SplintER Series: Do You Even Lift?

Mar 30, 22
SplintER Series: Do You Even Lift?

Pectoralis major tendon tear

 

A 35-year-old male presents after injuring his left shoulder while weight lifting two days ago. He describes sudden-onset pain with associated “pop” in his left anterior/medial shoulder and chest as he was bench pressing. On exam, he has ecchymosis over the medial aspect of his humeral shaft and left chest. He has decreased strength with resisted internal rotation of the shoulder. An MRI is obtained and shown above (Image 1: Case courtesy of Dr. Tim Luijkx, Radiopaedia.org, rID: 36975)

 

 

The patient is diagnosed with a pectoralis major tendon tear. This injury is often seen with heavy lifting or weightlifting and most commonly occurs in males ages 20-40 [1].
  • Pearl: There is a greater risk of this injury with anabolic steroid use [1].
Differential diagnoses include biceps tendon rupture, rotator cuff tear, acromioclavicular injury, humeral fracture, and deltoid injury.
During the initial presentation, patients may complain about shoulder pain and ecchymosis may be noted over the medial aspect of the humerus and the lateral chest. A defect may or may not be palpated. There may be a “dropped nipple sign”, chest bulge, and/or loss of the normal axillary contour due to muscle/tendon disruption [1]. On strength testing, decreased strength will be present with adduction and internal rotation of the shoulder [2].
  • Pearl: A “dropped nipple sign” is when the ipsilateral nipple sits lower than the contralateral side [1]. This occurs because of medial retraction of the torn muscle body.

The modality of choice for diagnosis is an MRI of the chest, which can be obtained non-emergently. Oftentimes, however, the mechanism of injury and physical exam findings can clue you into the diagnosis.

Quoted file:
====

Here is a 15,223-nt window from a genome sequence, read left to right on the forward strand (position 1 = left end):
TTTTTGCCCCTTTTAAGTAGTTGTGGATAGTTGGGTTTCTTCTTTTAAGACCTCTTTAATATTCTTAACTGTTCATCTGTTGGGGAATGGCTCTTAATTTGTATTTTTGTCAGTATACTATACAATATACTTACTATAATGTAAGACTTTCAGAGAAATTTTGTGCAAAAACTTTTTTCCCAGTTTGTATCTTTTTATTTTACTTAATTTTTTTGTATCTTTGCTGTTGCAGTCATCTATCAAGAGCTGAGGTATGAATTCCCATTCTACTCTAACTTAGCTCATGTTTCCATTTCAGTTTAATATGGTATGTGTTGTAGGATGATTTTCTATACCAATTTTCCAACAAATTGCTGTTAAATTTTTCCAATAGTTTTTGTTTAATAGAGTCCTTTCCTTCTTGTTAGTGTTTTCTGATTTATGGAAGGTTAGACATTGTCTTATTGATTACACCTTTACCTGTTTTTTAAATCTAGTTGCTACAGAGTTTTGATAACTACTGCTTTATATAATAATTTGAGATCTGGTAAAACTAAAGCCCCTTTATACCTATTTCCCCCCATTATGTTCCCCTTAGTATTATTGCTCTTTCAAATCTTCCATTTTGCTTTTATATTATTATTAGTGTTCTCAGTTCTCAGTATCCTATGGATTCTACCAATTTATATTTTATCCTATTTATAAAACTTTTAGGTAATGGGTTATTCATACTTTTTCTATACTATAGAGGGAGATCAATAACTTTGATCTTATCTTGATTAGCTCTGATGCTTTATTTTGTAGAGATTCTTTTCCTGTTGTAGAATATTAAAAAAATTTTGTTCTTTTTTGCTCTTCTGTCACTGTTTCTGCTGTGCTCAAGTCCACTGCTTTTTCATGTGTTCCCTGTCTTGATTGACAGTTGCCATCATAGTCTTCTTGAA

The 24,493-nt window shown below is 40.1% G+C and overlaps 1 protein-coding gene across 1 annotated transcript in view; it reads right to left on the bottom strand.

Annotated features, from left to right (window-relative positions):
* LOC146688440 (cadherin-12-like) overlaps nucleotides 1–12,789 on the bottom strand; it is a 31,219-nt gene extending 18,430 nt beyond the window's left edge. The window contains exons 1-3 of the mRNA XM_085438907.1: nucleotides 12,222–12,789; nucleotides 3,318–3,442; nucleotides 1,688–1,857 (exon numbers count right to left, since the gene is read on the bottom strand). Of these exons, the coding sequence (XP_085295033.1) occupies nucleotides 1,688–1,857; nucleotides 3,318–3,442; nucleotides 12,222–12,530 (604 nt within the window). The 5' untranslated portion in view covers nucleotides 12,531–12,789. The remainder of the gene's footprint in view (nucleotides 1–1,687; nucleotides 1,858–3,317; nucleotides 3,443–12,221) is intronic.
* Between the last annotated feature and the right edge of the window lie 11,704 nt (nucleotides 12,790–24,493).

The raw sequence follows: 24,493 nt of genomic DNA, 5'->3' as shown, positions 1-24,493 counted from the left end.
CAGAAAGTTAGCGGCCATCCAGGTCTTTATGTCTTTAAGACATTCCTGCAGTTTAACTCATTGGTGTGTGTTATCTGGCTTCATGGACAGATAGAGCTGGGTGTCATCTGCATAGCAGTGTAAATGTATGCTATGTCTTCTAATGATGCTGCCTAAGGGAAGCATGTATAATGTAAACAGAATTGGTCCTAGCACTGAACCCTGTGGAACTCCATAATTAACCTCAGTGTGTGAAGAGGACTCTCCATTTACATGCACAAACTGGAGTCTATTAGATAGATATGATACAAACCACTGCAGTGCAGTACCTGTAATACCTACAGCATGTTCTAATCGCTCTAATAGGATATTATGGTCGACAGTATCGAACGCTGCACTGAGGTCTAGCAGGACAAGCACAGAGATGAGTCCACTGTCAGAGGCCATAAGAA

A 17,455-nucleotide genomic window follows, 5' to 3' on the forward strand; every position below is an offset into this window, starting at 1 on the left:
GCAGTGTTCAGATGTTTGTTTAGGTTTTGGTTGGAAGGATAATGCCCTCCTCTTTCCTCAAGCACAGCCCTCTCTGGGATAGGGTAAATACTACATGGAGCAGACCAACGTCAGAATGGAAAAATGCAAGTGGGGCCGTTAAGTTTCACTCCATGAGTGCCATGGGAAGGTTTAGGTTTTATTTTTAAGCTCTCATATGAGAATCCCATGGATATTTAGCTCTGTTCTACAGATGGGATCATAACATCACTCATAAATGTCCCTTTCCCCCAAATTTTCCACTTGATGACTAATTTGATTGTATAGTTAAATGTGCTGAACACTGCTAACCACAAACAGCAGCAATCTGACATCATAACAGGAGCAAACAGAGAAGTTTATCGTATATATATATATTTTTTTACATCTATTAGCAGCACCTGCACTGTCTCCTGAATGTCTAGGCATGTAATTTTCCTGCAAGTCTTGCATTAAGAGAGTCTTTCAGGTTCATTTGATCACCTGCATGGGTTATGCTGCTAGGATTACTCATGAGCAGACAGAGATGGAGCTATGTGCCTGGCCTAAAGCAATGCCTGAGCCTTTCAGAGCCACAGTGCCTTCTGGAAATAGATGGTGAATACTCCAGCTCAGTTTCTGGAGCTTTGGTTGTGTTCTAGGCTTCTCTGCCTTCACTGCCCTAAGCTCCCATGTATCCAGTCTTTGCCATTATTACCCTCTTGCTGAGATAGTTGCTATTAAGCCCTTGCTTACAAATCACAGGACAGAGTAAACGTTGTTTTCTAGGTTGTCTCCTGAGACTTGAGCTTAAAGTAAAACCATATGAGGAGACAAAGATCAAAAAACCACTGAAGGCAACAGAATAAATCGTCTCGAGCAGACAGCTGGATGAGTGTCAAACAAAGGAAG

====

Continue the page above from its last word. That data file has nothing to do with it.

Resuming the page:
• Pearl: Consider ultrasound to aid in bedside diagnosis as well. Image 2 shows an intact long-axis view of the pectoralis major tendon. To obtain this image, position the patient with their shoulder slightly abducted and externally rotated. Using a linear transducer, position it transversely on the proximal aspect of the humerus to obtain a short-axis image of the biceps tendon. In short-axis, slide down the humerus, and the pectoralis major tendon should come into view. You can then rotate the probe 90º to obtain a short-axis view of the tendon and muscle body [3]. Image 3 shows an abnormal ultrasound.

 

Image 2: Intact long-axis view of the pectoralis major tendon. Case courtesy of Dr. Maulik S Patel, Radiopaedia.org, rID: 72993

 

Image 3: Loss of the normal muscular pattern within the sternal head of the pectoralis major muscle. Case courtesy of Dr. Maulik S Patel, Radiopaedia.org, rID: 72993

In the ED, an x-ray should be obtained to rule out bony avulsion. The patient can be discharged with a sling to maintain an adducted and internally rotated position [2]. Patients should have an urgent referral to orthopedics as these have better outcomes with surgical management [4]. Furthermore, delayed management can result in retraction of the tendon and a more complicated operation [1].

 

References:

  1. Thompson K, Kwon Y, Flatow E, Jazrawi L, Strauss E, Alaia M. Everything pectoralis major: from repair to transfer. Phys Sportsmed. 2020;48(1):33-45. PMID: 31246519
  2. Durant EJ, De Cicco FL. Pectoralis Major Tear. In: StatPearls. StatPearls Publishing; 2022. Accessed February 17, 2022. PMID: 31751065
  3. Lee YK, Skalski MR, White EA, et al. US and MR Imaging of Pectoralis Major Injuries. Radiographics. 2017;37(1):176-189. PMID: 28076015
  4. Bodendorfer BM, Wang DX, McCormick BP, et al. Treatment of Pectoralis Major Tendon Tears: A Systematic Review and Meta-analysis of Repair Timing and Fixation Methods. Am J Sports Med. 2020;48(13):3376-3385. PMID: 32109153
  5.  

Author information

Ko, MD, CAQ-SM

Ko, MD, CAQ-SM

Assistant Professor
Department of Emergency Medicine
New York Presbyterian-Weill Cornell Medical Center

The post SplintER Series: Do You Even Lift? appeared first on ALiEM.

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